Exploring perceptions of Female Genital Mutilation (FGM) abandonment in Kenyan health-care professionals

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Colleges, School and Institutes

External organisations

  • University of Birmingham
  • University of Nairobi


Female genital mutilation/cutting (FGM/C) remains a global problem. We aimed to explore Kenyan healthcare professionals’ (HCPs) perceptions of FGM/C abandonment and, in particular, focused on those serving Maasai communities who continue to practice FGM/C. Using a grounded-theory Straussian approach, 18 interviews were conducted with HCPs in Kajiado County, Kenya to: understand perceptions to FGM/C as a cultural practice; identify barriers and facilitators to abandonment, and explore attitudes to medicalization (FGM/C conducted by HCPs) and alternatives of FGM/C. Within a substantive theory, one core category (‘FGM/C persists but can be abandoned’) comprised two sub-categories: ‘exploring the influencers of persistence’ and the ‘roadmap to abandonment’. HCPs believed collaborative multi-lateral efforts were necessary to support successful abandonment and that “enlightening” the community needed to focus on changing the perception of FGM/C as a social norm alongside a health-risk educational approach. Future effective intervention is needed to support the abandonment of FGM/C in Kenya.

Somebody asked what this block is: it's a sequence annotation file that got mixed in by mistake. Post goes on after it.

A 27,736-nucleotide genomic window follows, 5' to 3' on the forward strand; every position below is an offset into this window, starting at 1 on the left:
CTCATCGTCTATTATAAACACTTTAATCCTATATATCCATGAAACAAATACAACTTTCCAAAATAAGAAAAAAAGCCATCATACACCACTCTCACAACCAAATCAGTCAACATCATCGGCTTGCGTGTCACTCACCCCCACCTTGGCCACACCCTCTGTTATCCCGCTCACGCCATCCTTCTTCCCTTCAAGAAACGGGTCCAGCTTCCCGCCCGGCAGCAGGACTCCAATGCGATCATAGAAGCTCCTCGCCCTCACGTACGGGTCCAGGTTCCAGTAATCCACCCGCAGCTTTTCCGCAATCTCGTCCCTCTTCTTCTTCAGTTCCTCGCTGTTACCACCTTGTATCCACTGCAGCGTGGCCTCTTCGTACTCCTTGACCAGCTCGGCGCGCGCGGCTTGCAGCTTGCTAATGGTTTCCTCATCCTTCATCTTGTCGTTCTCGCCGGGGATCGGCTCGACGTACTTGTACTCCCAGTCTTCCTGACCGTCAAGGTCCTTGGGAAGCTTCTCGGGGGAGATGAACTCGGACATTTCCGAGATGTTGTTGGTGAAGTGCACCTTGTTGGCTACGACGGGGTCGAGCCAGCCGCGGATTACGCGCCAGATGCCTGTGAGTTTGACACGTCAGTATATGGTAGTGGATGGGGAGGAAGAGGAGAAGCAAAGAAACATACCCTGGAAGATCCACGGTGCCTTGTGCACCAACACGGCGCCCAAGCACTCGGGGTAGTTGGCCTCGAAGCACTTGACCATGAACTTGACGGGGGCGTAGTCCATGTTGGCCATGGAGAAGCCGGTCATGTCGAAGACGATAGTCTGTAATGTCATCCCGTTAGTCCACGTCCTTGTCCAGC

Bibliographic note

Funding information: The authors disclosed receipt of the following financial support for the research, authorship, and/or publication of this article: This study was funded by the Wolfson Foundation and the University of Birmingham. Neither funder had any involvement in the planning, execution, or analysis of the study project but study findings have been shared with both parties.


Original languageEnglish
Pages (from-to)1-14
JournalQualitative Health Research
Publication statusPublished - 4 Jun 2021


  • female circumcision, female genital cutting, adandonment, health care professionals, Kenya, grounded theory, qualitative